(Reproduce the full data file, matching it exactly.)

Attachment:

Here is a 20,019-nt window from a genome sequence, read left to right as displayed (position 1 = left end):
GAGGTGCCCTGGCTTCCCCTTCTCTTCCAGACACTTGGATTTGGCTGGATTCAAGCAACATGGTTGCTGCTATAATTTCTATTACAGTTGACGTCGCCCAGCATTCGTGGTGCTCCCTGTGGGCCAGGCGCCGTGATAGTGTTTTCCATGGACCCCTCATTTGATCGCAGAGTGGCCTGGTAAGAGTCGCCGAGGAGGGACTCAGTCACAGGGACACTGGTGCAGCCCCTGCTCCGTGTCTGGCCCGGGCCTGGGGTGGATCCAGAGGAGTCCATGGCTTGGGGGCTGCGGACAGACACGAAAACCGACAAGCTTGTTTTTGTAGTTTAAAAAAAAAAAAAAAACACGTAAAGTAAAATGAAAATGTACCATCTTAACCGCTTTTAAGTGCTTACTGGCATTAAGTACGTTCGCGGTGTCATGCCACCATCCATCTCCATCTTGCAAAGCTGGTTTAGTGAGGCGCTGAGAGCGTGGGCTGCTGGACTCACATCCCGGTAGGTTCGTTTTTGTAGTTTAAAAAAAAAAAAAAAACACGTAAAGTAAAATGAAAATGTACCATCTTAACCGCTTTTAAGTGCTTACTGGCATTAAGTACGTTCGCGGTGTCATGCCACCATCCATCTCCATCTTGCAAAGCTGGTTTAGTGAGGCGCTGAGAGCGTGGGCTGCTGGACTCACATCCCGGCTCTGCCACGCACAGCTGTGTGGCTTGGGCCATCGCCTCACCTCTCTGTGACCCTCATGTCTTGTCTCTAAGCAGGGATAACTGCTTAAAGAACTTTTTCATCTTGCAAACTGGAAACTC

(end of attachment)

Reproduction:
Here is a 20,019-nt window from a genome sequence, read left to right as displayed (position 1 = left end):
GAGGTGCCCTGGCTTCCCCTTCTCTTCCAGACACTTGGATTTGGCTGGATTCAAGCAACATGGTTGCTGCTATAATTTCTATTACAGTTGACGTCGCCCAGCATTCGTGGTGCTCCCTGTGGGCCAGGCGCCGTGATAGTGTTTTCCATGGACCCCTCATTTGATCGCAGAGTGGCCTGGTAAGAGTCGCCGAGGAGGGACTCAGTCACAGGGACACTGGTGCAGCCCCTGCTCCGTGTCTGGCCCGGGCCTGGGGTGGATCCAGAGGAGTCCATGGCTTGGGGGCTGCGGACAGACACGAAAACCGACAAGCTTGTTTTTGTAGTTTAAAAAAAAAAAAAAAACACGTAAAGTAAAATGAAAATGTACCATCTTAACCGCTTTTAAGTGCTTACTGGCATTAAGTACGTTCGCGGTGTCATGCCACCATCCATCTCCATCTTGCAAAGCTGGTTTAGTGAGGCGCTGAGAGCGTGGGCTGCTGGACTCACATCCCGGTAGGTTCGTTTTTGTAGTTTAAAAAAAAAAAAAAAACACGTAAAGTAAAATGAAAATGTACCATCTTAACCGCTTTTAAGTGCTTACTGGCATTAAGTACGTTCGCGGTGTCATGCCACCATCCATCTCCATCTTGCAAAGCTGGTTTAGTGAGGCGCTGAGAGCGTGGGCTGCTGGACTCACATCCCGGCTCTGCCACGCACAGCTGTGTGGCTTGGGCCATCGCCTCACCTCTCTGTGACCCTCATGTCTTGTCTCTAAGCAGGGATAACTGCTTAAAGAACTTTTTCATCTTGCAAACTGGAAACTC